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Photograph copyrighted 1887 by George C. Cox.

Walt Whitman

Sept: 187

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T was in grateful memory of the founders of the republic and in sympathy with the revival of interest in our country's history marking the period of the centennial of our independence, that the Society of the Sons of the Revolution was formed. Instituted on the birthday of Washington, February 22, 1876,—the original roll of membership being preserved in the library of the New York Historical Society, the association took fuller and firmer shape on the centennial celebration of the anniversary of the formal evacuation of New York by the British, December 3, 1883. It was incorporated as a society of the state of New York, May 3, 1884. Numbers were attracted to an organization so patriotic in its object. and rapidly becoming so popular; and, with added numbers, there arose in the minds of many descendants of Revolutionary sires outside of the state of New York the wish to share in this patriotic purpose of honoring our fathers' memory.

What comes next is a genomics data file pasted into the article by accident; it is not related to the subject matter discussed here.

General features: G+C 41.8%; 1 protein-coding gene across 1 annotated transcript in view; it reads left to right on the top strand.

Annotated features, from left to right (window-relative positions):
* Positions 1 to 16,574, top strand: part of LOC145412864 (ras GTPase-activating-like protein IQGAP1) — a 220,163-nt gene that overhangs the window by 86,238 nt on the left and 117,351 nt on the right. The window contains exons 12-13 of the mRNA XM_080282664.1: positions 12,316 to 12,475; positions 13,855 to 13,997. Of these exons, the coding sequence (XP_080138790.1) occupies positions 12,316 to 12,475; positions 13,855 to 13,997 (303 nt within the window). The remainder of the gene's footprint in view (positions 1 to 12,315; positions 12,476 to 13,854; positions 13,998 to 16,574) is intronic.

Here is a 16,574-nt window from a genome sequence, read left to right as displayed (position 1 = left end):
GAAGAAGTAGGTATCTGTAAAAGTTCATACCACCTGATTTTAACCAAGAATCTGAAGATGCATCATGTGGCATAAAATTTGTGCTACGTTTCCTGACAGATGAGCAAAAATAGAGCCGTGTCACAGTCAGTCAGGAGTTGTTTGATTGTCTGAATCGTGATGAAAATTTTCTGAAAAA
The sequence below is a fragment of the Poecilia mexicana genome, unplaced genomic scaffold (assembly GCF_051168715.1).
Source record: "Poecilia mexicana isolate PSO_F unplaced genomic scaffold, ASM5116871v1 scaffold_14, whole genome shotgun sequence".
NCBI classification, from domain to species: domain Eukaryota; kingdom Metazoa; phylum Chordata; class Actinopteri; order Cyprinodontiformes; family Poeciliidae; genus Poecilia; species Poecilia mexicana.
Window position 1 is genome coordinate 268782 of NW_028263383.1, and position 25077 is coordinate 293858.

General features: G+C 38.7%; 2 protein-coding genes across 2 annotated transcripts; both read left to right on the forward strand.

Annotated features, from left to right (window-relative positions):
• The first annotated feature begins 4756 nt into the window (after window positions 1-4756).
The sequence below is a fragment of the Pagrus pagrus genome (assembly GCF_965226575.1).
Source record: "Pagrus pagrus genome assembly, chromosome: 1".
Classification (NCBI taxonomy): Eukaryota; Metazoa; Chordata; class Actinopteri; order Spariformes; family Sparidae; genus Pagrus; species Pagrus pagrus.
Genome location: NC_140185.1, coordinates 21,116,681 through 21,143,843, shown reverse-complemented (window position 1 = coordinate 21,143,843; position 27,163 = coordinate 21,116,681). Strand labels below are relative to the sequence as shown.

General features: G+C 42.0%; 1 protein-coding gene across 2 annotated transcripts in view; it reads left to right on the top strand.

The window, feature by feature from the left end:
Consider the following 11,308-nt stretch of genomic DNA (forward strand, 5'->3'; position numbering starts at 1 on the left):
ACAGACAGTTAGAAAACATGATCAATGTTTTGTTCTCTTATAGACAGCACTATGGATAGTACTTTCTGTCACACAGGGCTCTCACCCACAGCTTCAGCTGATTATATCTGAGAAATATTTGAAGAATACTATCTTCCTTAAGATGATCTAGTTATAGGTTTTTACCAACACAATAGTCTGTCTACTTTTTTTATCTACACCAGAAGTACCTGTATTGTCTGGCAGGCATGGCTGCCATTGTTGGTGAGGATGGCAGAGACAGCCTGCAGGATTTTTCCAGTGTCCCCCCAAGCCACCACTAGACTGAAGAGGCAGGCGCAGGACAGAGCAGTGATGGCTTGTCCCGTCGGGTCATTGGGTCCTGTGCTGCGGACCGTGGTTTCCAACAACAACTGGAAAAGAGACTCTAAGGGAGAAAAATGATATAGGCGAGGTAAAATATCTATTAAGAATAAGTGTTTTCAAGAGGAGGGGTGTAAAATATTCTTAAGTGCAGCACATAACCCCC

Pennsylvania was the first to organize a state society of the Sons of the Revolution, independent of the parent society of New York. The District of Columbia followed; Iowa, New Jersey and Geogia successively organized societies; and these six state societies

united in a general or national organization, in March, 1890.

On the evening of October 1, 1891, in response to a call for organization issued September 23, some twentyfive or thirty gentlemen met in the anteroom of Faneuil Hall and formed a Society of Sons of the Revolution in the Commonwealth of Massachusetts, electing the following list of officers: William Leverett Chase, president; Hazard Stevens, vice-president; Frank Harrison Briggs, treasurer; Henry Dexter Warren, secretary; Walter Kendall Watkins, registrar; Francis Ellingwood Abbot, historian; and Eben Norton Horsford, Andrew Robeson, William Curtis Capell, Theodore Harold Clapp, Arthur Henry Dutton, Gilbert Hodges, Charles Howard Bailey, Jr., Walter Gilman Page and Winthrop Wetherbee, as at board of managers.

On October 9, 1891, a charter was granted the society by the secretary of the Commonwealth. October 24 the first meeting of the board of managers was held, and it was at once decided that immediate action should be taken towards fulfilling the requirements of the constitution of the society, which were "to perpetuate the memory of the men who, in the military, naval and civil service of the

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